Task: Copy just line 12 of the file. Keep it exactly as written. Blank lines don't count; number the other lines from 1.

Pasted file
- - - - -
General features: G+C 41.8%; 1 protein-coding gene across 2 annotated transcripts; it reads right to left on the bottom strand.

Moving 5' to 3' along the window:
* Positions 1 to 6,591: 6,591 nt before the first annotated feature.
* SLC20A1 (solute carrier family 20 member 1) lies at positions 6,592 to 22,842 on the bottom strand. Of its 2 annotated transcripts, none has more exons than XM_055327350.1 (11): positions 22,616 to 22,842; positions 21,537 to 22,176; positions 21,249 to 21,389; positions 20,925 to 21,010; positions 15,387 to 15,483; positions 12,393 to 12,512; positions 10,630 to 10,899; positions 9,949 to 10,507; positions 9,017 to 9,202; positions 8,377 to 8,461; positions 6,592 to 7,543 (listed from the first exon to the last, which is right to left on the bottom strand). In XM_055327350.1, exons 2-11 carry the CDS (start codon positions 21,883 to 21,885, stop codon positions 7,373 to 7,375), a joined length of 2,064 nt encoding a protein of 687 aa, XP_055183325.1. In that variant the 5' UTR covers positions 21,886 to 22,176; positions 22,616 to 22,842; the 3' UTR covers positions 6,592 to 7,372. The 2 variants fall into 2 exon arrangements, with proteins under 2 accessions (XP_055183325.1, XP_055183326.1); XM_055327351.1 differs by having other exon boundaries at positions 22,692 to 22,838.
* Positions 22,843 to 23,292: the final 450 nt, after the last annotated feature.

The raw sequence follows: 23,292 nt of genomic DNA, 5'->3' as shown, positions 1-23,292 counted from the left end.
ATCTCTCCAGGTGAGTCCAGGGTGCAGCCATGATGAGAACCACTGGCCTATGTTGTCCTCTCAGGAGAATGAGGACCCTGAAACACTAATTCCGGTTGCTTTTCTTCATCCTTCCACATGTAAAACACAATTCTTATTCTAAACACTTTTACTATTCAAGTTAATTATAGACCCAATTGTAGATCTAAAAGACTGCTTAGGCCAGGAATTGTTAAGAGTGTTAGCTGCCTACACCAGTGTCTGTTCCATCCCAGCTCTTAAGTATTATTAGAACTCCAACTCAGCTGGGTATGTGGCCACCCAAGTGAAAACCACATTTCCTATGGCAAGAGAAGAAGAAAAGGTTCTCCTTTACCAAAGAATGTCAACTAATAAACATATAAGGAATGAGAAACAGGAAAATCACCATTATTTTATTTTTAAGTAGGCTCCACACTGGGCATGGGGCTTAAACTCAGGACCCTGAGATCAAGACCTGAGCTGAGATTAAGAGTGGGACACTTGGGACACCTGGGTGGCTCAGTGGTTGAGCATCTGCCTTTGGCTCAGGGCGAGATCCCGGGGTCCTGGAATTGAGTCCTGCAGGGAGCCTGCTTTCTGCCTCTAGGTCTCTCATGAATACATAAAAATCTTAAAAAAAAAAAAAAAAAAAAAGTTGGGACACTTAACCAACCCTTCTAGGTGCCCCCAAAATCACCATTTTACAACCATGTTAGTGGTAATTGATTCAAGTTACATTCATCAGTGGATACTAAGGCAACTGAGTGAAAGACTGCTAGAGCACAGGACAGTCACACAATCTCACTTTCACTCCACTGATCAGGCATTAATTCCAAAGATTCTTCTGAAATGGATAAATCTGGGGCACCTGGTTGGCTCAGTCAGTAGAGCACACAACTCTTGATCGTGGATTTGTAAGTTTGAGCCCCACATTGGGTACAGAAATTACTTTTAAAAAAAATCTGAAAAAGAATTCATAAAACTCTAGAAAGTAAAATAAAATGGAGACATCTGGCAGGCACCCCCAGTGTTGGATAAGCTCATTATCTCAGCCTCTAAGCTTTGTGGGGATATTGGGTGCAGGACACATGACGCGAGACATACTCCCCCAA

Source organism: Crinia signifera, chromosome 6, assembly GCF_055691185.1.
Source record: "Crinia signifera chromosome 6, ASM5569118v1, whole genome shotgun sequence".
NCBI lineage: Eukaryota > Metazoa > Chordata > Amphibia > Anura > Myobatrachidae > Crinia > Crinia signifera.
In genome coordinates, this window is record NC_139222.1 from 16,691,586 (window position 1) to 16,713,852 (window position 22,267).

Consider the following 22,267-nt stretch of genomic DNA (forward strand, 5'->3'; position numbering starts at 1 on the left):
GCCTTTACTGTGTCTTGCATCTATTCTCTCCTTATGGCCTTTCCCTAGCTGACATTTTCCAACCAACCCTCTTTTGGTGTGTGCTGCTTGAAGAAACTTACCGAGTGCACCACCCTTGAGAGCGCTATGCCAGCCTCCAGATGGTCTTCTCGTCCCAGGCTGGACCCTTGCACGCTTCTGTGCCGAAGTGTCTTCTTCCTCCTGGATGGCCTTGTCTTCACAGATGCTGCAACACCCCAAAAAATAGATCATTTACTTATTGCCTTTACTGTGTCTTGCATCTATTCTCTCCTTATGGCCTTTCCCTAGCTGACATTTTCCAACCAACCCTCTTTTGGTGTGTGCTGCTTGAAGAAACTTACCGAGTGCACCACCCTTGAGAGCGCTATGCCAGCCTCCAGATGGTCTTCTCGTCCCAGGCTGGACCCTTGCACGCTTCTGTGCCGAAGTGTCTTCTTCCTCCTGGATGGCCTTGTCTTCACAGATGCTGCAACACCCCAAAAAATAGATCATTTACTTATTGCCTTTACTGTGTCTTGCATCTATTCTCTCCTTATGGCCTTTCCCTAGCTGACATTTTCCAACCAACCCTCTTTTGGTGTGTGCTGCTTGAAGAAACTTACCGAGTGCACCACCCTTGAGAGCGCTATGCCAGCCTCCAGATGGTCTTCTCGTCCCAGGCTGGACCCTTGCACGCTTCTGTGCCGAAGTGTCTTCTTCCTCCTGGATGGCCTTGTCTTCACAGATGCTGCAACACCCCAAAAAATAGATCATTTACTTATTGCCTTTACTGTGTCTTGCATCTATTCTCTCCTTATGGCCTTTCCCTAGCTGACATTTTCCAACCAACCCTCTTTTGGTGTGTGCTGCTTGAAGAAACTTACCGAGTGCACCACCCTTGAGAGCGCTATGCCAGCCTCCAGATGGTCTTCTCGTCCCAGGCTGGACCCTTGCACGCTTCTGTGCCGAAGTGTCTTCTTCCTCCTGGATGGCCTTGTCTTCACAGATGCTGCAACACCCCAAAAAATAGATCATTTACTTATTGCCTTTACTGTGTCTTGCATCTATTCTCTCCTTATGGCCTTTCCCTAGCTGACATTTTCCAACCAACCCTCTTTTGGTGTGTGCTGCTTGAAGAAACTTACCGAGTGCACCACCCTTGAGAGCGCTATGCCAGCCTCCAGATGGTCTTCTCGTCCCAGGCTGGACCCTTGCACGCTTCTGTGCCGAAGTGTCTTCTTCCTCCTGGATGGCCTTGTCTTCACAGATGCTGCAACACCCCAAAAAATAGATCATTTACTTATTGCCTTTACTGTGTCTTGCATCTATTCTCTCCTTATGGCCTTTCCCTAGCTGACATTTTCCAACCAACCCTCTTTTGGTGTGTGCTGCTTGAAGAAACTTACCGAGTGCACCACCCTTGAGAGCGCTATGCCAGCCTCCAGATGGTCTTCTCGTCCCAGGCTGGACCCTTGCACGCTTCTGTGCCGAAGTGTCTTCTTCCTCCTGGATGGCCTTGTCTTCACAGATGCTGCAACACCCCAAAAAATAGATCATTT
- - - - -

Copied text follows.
Consider the following 22,267-nt stretch of genomic DNA (forward strand, 5'->3'; position numbering starts at 1 on the left):